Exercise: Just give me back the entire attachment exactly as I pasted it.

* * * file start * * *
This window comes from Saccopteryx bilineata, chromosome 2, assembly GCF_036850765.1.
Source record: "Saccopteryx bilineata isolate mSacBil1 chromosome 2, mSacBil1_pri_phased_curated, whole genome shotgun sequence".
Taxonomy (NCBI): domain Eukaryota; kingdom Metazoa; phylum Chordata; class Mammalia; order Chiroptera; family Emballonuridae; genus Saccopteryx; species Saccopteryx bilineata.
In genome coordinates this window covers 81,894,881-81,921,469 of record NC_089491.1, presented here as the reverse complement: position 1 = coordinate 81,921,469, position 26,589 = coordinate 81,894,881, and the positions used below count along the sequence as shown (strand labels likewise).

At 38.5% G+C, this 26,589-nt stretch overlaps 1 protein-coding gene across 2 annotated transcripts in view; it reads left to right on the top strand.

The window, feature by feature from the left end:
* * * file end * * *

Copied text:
This window comes from Saccopteryx bilineata, chromosome 2, assembly GCF_036850765.1.
Source record: "Saccopteryx bilineata isolate mSacBil1 chromosome 2, mSacBil1_pri_phased_curated, whole genome shotgun sequence".
Taxonomy (NCBI): domain Eukaryota; kingdom Metazoa; phylum Chordata; class Mammalia; order Chiroptera; family Emballonuridae; genus Saccopteryx; species Saccopteryx bilineata.
In genome coordinates this window covers 81,894,881-81,921,469 of record NC_089491.1, presented here as the reverse complement: position 1 = coordinate 81,921,469, position 26,589 = coordinate 81,894,881, and the positions used below count along the sequence as shown (strand labels likewise).

At 38.5% G+C, this 26,589-nt stretch overlaps 1 protein-coding gene across 2 annotated transcripts in view; it reads left to right on the top strand.

The window, feature by feature from the left end: